Having the most powerful CPU or GPU today is not enough for games that use ray tracing to run smoothly. Even today, with this technique used so primitively, ray tracing performance is not as expected. What phenomena affect it?
How does the processor affect ray tracing performance?
We have already told you about bounded volumes or BVH more than once in various articles, but today these are not generated by the GPU, but games use a general BVH for the level, which allows it to position the different elements of the scene according to the player’s position. The most common use? Although it is the GPU that renders the scene, in each frame the CPU has to calculate the state of each of the elements.
This is why in games, spatial data structures are typically used as a level map, which is used to locate the position of each item on the screen relative to the player and the level structure. That way all the computational effort is in what’s happening near where their avatar is located and the player can see at that point.
There are tips in various games that allow us to get out of the extremes of a map or even see everything happening on stage at the same time. When we do, the performance of the game crashes. Well, the spatial data structures are generated by the CPU, because they are the tool used to eliminate from the scene anything that is not seen by the player and therefore it would be a waste of resources to have to calculate them in same time.
Therefore, when the CPU creates the list of screens to be calculated by the GPU, what it is going to do is create a list of screens in said frame with all the objects in view of the player and it will be completely the same if this is mathematically correct because beyond the visualization space, there are elements that also affect the scene.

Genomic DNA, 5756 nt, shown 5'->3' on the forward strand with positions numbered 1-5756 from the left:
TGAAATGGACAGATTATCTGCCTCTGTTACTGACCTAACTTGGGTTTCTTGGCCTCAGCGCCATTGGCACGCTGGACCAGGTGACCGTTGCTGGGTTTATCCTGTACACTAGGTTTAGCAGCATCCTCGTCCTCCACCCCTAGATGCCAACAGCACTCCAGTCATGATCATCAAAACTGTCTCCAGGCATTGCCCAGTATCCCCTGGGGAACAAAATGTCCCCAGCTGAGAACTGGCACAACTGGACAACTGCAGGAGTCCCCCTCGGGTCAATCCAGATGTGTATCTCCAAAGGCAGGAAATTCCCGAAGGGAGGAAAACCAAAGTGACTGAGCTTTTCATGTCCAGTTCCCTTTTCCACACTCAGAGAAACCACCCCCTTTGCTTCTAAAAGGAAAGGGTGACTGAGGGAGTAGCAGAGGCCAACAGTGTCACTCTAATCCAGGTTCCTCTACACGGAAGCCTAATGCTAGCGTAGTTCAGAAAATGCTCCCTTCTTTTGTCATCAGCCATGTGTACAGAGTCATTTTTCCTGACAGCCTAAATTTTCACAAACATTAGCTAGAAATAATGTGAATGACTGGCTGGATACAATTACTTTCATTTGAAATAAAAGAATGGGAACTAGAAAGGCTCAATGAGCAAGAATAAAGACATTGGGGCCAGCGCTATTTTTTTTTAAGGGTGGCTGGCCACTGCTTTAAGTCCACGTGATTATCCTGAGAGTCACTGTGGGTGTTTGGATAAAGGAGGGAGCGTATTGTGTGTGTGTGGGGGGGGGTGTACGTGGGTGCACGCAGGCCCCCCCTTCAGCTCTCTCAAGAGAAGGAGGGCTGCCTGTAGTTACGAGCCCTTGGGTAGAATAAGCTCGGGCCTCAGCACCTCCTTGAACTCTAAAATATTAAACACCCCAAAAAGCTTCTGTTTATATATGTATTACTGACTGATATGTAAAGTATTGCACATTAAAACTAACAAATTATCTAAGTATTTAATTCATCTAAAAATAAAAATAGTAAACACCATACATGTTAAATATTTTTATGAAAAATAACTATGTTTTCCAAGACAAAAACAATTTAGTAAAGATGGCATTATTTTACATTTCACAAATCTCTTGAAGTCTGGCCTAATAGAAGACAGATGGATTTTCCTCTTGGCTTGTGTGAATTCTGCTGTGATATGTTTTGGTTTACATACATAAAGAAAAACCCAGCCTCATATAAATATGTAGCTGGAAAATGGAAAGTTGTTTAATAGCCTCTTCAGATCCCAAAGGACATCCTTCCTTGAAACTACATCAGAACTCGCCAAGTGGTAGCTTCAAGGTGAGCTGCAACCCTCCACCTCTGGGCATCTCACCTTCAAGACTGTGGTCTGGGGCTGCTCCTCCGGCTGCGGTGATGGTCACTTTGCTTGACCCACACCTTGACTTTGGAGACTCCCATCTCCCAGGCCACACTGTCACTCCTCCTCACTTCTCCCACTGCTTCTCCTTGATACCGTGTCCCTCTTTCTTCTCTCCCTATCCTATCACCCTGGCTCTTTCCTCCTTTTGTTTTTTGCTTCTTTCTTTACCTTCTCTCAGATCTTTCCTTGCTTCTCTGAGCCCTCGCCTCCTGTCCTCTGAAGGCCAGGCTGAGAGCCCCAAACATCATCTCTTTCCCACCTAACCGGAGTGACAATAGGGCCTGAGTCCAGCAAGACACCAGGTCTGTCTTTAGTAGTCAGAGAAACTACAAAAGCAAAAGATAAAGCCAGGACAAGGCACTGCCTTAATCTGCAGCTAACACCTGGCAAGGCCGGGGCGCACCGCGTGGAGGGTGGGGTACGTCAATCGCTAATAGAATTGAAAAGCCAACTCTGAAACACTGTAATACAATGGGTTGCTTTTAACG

At the same time, it is also responsible for updating the BVH in each frame and delivering it renewed to the GPU. Since in the BVH the static elements of the level do not move, but the mobiles like the NPCs, the characters or the player himself do it at each level and it is the CPU in charge of updating the status of each one.
GPU and ray tracing performance
GPUs are the quintessential parallel processing processors, so much so that we have used high performance computing, or HPC, for years to speed up parallel parts of different programs. Ray Tracing being one of the applications that benefits the most from parallelization and therefore the most apparently from the power of GPUs, we are however still far from the ideal paradigm in which GPUs as we know them today are the ideal hardware. for Ray Tracing.
In Ray Tracing, like in the other algorithm for generating 3D graphics, rasterization, what we do is take a collection of objects in a three-dimensional space and represent it in a two-dimensional space made up of a matrix of pixels. screen. However, it has never been possible for a GPU to render a scene based on real-time ray tracing at the same speed and performance as with rasterization.
Ray tracing does not depend on resolution
To say this may sound bold to many, after all, rendering performance in FHD is not the same as in QHD or 4K. The performance variations are disparate, but once you understand what we’re talking about, you’ll understand why we’re talking about it without depending on resolution.